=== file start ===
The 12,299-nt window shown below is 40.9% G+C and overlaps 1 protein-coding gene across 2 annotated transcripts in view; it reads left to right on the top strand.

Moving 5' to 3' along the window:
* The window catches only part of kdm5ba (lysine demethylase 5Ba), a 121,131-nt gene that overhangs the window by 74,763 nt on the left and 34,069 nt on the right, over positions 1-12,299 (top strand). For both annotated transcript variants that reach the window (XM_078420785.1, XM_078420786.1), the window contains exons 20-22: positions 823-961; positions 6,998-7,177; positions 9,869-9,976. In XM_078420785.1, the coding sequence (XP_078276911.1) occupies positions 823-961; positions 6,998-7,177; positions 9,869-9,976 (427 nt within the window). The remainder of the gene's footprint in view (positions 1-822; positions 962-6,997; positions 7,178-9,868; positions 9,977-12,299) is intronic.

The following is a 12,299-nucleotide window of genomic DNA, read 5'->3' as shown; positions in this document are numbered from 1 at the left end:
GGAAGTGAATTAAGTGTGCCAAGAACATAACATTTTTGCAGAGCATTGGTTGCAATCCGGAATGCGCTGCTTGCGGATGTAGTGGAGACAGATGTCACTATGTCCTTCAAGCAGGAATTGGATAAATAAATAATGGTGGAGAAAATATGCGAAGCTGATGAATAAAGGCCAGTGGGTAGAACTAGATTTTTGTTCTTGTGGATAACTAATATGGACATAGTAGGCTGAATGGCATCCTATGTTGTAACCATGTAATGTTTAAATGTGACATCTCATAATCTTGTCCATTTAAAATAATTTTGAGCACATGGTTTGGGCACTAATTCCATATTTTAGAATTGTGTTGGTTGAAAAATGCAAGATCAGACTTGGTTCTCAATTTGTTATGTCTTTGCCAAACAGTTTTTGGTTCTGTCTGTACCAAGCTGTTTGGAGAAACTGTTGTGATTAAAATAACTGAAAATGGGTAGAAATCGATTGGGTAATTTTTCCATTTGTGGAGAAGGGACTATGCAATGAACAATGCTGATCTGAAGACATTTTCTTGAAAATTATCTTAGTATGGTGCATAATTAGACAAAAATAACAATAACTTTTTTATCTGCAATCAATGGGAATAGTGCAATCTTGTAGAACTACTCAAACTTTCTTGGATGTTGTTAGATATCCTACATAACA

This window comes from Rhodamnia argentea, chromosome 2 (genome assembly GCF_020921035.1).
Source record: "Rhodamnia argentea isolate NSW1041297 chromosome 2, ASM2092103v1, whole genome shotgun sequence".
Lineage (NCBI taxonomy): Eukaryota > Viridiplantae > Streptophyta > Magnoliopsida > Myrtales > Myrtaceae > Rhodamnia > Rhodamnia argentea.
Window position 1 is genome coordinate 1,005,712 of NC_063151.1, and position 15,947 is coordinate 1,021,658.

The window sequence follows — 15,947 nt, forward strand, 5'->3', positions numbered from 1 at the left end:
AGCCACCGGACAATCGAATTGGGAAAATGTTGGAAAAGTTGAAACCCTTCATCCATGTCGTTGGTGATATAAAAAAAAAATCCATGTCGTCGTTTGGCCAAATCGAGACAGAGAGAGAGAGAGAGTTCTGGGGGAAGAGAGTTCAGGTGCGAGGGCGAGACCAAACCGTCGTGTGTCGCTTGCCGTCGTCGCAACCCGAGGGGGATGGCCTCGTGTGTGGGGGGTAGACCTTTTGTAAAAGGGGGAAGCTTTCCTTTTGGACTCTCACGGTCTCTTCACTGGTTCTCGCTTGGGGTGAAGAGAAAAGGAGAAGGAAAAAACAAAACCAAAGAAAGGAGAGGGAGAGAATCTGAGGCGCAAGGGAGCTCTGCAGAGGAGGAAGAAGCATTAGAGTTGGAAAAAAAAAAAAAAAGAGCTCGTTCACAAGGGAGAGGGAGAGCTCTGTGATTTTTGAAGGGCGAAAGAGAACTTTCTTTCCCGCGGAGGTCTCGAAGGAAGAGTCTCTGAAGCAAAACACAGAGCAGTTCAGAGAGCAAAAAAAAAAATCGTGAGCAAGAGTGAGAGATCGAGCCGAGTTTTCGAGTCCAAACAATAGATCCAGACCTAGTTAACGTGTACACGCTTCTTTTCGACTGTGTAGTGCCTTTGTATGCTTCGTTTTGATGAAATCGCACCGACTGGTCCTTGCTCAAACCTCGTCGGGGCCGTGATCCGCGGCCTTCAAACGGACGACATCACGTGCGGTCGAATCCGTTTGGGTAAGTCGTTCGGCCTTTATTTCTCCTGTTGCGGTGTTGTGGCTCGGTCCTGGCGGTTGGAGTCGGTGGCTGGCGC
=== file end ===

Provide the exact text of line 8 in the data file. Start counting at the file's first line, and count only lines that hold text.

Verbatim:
Lineage (NCBI taxonomy): Eukaryota > Viridiplantae > Streptophyta > Magnoliopsida > Myrtales > Myrtaceae > Rhodamnia > Rhodamnia argentea.